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HomeAwardsContender PortfoliosContender – VFX Supervisor Joe Letteri, The Hobbit: The Desolation Of Smaug

Contender – VFX Supervisor Joe Letteri, The Hobbit: The Desolation Of Smaug


Joe Letteri (Photo by Andrew Gorrie).
Joe Letteri (Photo by Andrew Gorrie).

If doing a prequel film to a wildly popular trilogy from 10 years past seems as easy as dusting off old artwork, sets and rebooting computer files, think again.  “The technology has changed pretty much completely from what we did on Lord of The Rings,” said visual effects supervisor for the new Hobbit trilogy, Joe Letteri.  “What we got mostly came through in the first Hobbit film – bringing Gollum and Rivendell back – we based it on those designs.”

Of course, Letteri is speaking of the new film, The Hobbit: The Desolation of Smaug, but that situation of total renewal likely exists for visual effects supervisors on every 21st century project.  “Something fairly major tends to change on every film,” Letteri reflected. “Back on Lord of The Rings, we were doing motion capture but only capturing body.  We did facial capture for King Kong.  For Avatar we put the two together – performance capture.  We did it on a real live-action set with Rise of The Planet of the Apes.  On these films, we’ve brought all of that together – using all the tricks.”

The Hobbit: The Desolation Of Smaug
The Hobbit: The Desolation Of Smaug

Surely one challenge that Letteri and his teams at Weta Digital and Weta Workshop had not previously faced was the introduction of a character as complex and intricately realized as the titular Smaug.  Enter the dragon – a wholly new cinematic entity for Letteri and company. “The thing that helped us the most was having all of this background in character animation – being able to understand how to transfer human characters into digital characters,” he explained.  “Taking all of that, and what we did on the last film with the Goblin King and with Azog, and applying it to this huge dragon – making a monster into a character.”

With the manifestation of Smaug foremost on the minds of Letteri and his considerable crews, they decided again to base the character, albeit an animal-esque creature, on a human performance.  “We worked with Benedict Cumberbatch and put him in a motion-capture suit and a facial camera,” Letteri explained.  “We couldn’t take that performance 1:1 and drive Smaug, but we could look at the intent and re-create what Benedict what doing and use that to create Smaug as a performer.”

THE HOBBIT: THE DESOLATION OF SMAUGNonetheless, with the considerable physiological differences between the human face and body and that of a dragon, Cumberbatch’s bodily and facial performances were, in the end result, merely reference for Weta Digital’s artists.  “We wound up having to key-frame animate it all,” stated Letteri.  “Peter Jackson directed him on the motion-capture stage and we had the whole performance beginning to end.  The trick came in to apply that to Smaug’s character.  To take something like the human jaw motion to apply to Smaug proportionately, it wouldn’t work.  What we did is used the intent shot-by-shot and figured out which muscles in Smaug’s face to isolate to get that performance.  We created the idea that you were looking at a performance that you could understand.  It goes back to everything that we learned on the first film.”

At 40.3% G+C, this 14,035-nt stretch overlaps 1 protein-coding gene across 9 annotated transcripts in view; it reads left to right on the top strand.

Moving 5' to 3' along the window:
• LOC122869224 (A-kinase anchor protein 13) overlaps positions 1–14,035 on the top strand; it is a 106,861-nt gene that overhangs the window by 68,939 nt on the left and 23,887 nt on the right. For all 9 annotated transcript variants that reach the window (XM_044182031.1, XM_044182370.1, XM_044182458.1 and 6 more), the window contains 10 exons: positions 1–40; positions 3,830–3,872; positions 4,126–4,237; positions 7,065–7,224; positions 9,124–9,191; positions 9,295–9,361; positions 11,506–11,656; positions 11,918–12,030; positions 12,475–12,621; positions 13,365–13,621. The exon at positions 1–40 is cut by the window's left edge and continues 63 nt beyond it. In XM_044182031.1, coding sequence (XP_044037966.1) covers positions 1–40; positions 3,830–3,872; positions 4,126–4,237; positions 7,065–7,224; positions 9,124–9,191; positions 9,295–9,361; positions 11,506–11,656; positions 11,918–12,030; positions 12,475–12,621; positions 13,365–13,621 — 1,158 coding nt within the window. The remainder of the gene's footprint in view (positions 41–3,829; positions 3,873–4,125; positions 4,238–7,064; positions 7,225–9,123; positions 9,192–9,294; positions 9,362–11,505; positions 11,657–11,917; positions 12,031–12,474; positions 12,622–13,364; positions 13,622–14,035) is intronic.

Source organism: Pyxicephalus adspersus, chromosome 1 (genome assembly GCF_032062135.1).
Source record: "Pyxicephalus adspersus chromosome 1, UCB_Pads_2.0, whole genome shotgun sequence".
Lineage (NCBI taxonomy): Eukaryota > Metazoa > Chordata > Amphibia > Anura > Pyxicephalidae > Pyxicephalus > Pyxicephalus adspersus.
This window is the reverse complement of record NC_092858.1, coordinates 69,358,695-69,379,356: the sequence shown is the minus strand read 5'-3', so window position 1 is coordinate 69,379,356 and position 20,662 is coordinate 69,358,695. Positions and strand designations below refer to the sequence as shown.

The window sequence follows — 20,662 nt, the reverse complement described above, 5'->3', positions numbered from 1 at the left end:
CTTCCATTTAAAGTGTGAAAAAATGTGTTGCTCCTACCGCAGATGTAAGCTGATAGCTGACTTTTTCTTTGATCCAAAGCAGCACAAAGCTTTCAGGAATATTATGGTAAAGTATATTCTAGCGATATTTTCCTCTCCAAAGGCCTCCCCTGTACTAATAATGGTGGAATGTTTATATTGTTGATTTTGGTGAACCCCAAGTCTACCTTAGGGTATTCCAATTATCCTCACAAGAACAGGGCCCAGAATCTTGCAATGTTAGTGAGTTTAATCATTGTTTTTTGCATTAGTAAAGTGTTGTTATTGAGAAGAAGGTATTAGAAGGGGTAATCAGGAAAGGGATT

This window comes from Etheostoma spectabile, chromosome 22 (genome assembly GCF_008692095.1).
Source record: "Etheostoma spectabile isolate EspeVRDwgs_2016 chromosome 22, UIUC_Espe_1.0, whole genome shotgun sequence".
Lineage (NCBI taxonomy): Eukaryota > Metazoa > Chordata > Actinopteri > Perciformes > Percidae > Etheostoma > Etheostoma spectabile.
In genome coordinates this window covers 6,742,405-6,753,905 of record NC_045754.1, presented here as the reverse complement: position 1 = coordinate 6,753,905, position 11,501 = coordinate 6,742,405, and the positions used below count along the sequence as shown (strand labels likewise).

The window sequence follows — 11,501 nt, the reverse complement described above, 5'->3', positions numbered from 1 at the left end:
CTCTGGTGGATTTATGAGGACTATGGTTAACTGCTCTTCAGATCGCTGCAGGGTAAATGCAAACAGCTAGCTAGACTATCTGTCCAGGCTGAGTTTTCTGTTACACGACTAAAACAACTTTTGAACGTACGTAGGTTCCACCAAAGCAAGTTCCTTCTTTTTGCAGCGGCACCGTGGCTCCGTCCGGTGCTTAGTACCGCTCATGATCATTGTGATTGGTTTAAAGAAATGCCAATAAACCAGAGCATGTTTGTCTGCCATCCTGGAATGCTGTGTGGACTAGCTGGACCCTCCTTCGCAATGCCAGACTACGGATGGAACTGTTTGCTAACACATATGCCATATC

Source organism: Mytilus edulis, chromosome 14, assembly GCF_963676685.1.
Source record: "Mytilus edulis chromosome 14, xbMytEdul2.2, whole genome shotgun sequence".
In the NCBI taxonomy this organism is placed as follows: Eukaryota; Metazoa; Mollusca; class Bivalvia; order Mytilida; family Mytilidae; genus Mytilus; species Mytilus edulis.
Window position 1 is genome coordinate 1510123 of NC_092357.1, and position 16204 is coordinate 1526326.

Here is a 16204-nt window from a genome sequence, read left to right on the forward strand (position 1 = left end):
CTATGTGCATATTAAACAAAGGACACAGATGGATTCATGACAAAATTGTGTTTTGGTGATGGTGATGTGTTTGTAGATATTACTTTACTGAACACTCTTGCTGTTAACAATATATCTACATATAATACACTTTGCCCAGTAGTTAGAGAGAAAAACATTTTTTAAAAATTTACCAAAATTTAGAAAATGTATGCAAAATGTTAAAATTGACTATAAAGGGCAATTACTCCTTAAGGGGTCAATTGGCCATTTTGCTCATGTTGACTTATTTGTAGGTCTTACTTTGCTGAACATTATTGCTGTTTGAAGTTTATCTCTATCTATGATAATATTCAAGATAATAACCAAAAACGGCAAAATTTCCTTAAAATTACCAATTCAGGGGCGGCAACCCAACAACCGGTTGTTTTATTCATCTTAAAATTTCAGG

To the lay observer, a character such as Smaug might include tens of thousands of individual pieces.  That assumption would fall far short of what it took Weta Digital’s model builders to construct the character – millions of individual polygonal shapes were required to assemble the full model.  “We worked on him for most of the year,” said Letteri.  “We had him in the first film destroying Erebor, but we had to rebuild him for this film.  We changed his design. He was a four-legged creature in the first film. To do the performance properly [in the new film], he needed two legs with the wings attached to his hands.”

THE HOBBIT: THE DESOLATION OF SMAUGIn four months of dragon model building at Weta Digital, others artists simultaneously recorded body performance and facial performance. Then, over the last six months of postproduction on the film up until its release, Letteri’s team was into full-on effects production, creating all of the major visual effects work for the screen.  “You have a dozen core people getting him [Smaug] ready – building the model, the skeletal rig, getting the textures and shaders right, getting the facial rig working,” Letteri noted.  “Once you get into producing the shots, there’s another team of 40-50 people working on the animation, lighting the shots, and getting them simulated. We had 1,000 people working on this show just in Weta Digital.”

If building and animating Smaug was the film’s greatest task, other non-dragon challenges for Letteri included digital simulating over a billion coins for a gigantic treasure room scene, which could include 100,000 coins moving within one shot, one of 1951 visual effects shots in the movie. “I like doing shows like this,” said the veteran effects artist.  “There is a lot to sink your teeth into creating all these worlds. It gets bigger and bigger each time.”

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